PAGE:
By: Sheila Kun RN, BSN, MS, CPN, FCCP
Yes, we get it, children with obesity are at risk for associated complications. But what are the factors that contribute to obesity?
Some environmental factors need to be considered: having one obese parent increases the risk of obesity by two to threefold and up to 15-fold if both parents are obese. Other considerations include ethnicity and income. It is totally not surprising to find more fast food chains and less farmers markets in low income neighborhood. It is a very basic assumption that fast foods are loaded with high caloric food, fried, high sodium, too much sugar and tons of additives to preserve them. Along the same line, for working parents, lack of family mealtime stands out as a risk factor. Children might not be supervised to have healthy food choices. This is a serious consideration when assessing for possible contributing factors for obesity.
Children have not been taught how to read labels to discern how much sugar is in their food choices. Sweet beverages are readily abundant; punch, Coke, chocolate and all kinds of sugarcontaining beverages. Unless they are exposed to the concept of counting sugar content, they would be consuming more calorie that they could expand.
Another key point on the topic of food is portion control: just traveling abroad, we notice that we, in America, serve huge portions than our European counterparts. A croissant here is 3 times the size in France. We probably stress quantity than quality. The idea of portion control needs to start in childhood. We need to learn to say :“I am full” and stop.
Lack of space to exercise, not able to sign up for a gym, and unsafe neighborhood are reasons that these children from low income families are more home bound with physical inactivity. The availability of sidewalks and playgrounds is less prevalent in low income neighbors. We all know exercise is an integral part of keeping us healthier. Coupled with inactivity is more screen time, like my office mate lamented: “look at my COVID fat!” (Hers is from being lockdown during the COVID season.) But these kids in the poor neighborhood literally are lockdown everyday – it is unsafe to walk the street outside the home.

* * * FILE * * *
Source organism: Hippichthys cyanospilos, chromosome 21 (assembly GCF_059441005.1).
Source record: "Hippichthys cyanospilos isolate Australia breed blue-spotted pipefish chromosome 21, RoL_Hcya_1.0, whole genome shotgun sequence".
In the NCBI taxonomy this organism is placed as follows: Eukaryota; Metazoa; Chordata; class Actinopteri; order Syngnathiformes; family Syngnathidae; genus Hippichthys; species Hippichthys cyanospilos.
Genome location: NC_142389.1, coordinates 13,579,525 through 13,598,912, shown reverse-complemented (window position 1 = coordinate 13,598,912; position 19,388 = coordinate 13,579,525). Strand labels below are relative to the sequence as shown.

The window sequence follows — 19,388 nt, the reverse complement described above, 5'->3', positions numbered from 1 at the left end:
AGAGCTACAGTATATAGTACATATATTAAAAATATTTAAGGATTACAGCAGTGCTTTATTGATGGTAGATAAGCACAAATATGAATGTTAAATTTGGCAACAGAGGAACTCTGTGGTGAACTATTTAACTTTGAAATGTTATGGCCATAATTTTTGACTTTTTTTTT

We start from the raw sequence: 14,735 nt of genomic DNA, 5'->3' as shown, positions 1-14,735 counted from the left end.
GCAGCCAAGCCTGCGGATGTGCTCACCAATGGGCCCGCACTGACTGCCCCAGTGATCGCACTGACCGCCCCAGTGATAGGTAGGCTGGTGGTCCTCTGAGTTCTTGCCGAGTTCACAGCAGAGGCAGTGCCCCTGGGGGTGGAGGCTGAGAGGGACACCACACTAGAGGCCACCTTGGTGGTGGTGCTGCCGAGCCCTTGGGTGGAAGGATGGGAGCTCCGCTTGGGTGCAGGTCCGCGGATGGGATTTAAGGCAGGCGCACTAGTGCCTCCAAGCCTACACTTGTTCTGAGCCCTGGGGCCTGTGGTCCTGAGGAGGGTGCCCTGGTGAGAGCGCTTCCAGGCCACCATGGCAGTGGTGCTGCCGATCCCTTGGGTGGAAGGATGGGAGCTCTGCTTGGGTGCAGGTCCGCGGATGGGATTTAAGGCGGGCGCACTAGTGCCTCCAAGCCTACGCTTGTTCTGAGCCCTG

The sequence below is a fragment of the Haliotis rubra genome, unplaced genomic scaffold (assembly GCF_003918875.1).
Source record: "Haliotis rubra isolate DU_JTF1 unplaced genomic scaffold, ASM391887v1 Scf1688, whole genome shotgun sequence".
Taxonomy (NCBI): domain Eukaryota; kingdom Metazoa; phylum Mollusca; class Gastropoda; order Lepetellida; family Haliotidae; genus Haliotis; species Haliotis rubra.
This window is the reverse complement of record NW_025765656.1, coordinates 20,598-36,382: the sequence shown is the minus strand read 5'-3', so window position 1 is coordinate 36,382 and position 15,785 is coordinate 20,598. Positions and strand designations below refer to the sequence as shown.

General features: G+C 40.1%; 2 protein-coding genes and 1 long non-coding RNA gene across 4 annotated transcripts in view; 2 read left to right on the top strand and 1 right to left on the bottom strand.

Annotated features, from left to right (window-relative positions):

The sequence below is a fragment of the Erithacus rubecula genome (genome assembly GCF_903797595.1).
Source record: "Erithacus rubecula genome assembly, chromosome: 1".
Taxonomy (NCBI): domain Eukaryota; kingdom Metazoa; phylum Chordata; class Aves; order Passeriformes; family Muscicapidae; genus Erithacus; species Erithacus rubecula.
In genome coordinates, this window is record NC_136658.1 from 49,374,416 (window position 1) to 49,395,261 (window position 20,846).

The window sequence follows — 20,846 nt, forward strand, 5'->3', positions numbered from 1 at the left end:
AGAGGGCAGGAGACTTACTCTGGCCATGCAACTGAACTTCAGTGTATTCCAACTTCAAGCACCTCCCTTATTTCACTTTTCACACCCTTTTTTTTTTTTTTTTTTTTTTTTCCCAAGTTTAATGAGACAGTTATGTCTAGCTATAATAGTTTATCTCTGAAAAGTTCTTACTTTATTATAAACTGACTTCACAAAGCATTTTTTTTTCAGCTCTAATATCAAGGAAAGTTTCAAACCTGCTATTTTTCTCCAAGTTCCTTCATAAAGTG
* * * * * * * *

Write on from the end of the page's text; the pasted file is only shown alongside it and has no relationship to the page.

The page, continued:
Finally consider our genetic makeup: my dad was always tall and slender; weight had never been an issue with him. Whereas we have seen the whole family is on the plump side. Hence it is important to be aware of our family and the genetic factors that might play a part in developing obesity. At times I feel like even when I inhale air, I gain weight. This echoes the feeling that obesity does run in the family. Being vigilant of our genetic makeup, our environment, our food choices and exercise are areas to consider as the firs time to controlling obesity.
Your homework from the Care Ministry this week: examine the above factors and see if you are at risk for obesity.
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